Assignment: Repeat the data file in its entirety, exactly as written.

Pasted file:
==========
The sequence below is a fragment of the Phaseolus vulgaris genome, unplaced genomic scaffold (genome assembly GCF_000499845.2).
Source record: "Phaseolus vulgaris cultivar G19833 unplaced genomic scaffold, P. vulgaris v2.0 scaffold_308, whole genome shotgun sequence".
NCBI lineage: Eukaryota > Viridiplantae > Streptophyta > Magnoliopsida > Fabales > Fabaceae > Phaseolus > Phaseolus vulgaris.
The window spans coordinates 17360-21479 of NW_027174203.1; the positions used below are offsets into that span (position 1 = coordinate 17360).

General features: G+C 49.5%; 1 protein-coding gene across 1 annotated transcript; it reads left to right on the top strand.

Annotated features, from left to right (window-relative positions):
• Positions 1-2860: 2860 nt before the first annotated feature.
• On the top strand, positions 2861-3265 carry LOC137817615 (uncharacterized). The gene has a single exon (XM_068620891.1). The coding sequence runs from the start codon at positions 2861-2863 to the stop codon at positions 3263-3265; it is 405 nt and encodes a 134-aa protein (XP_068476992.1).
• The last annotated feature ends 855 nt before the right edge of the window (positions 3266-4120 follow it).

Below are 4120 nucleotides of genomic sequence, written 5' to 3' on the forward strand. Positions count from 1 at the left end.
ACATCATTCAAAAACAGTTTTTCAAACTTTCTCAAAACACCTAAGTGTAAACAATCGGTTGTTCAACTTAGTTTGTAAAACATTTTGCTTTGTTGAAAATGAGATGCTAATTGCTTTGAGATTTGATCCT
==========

The sequence below is a fragment of the Phaseolus vulgaris genome, unplaced genomic scaffold (genome assembly GCF_000499845.2).
Source record: "Phaseolus vulgaris cultivar G19833 unplaced genomic scaffold, P. vulgaris v2.0 scaffold_308, whole genome shotgun sequence".
NCBI lineage: Eukaryota > Viridiplantae > Streptophyta > Magnoliopsida > Fabales > Fabaceae > Phaseolus > Phaseolus vulgaris.
The window spans coordinates 17360-21479 of NW_027174203.1; the positions used below are offsets into that span (position 1 = coordinate 17360).

General features: G+C 49.5%; 1 protein-coding gene across 1 annotated transcript; it reads left to right on the top strand.

Annotated features, from left to right (window-relative positions):
• Positions 1-2860: 2860 nt before the first annotated feature.
• On the top strand, positions 2861-3265 carry LOC137817615 (uncharacterized). The gene has a single exon (XM_068620891.1). The coding sequence runs from the start codon at positions 2861-2863 to the stop codon at positions 3263-3265; it is 405 nt and encodes a 134-aa protein (XP_068476992.1).
• The last annotated feature ends 855 nt before the right edge of the window (positions 3266-4120 follow it).

Below are 4120 nucleotides of genomic sequence, written 5' to 3' on the forward strand. Positions count from 1 at the left end.
ACATCATTCAAAAACAGTTTTTCAAACTTTCTCAAAACACCTAAGTGTAAACAATCGGTTGTTCAACTTAGTTTGTAAAACATTTTGCTTTGTTGAAAATGAGATGCTAATTGCTTTGAGATTTGATCCT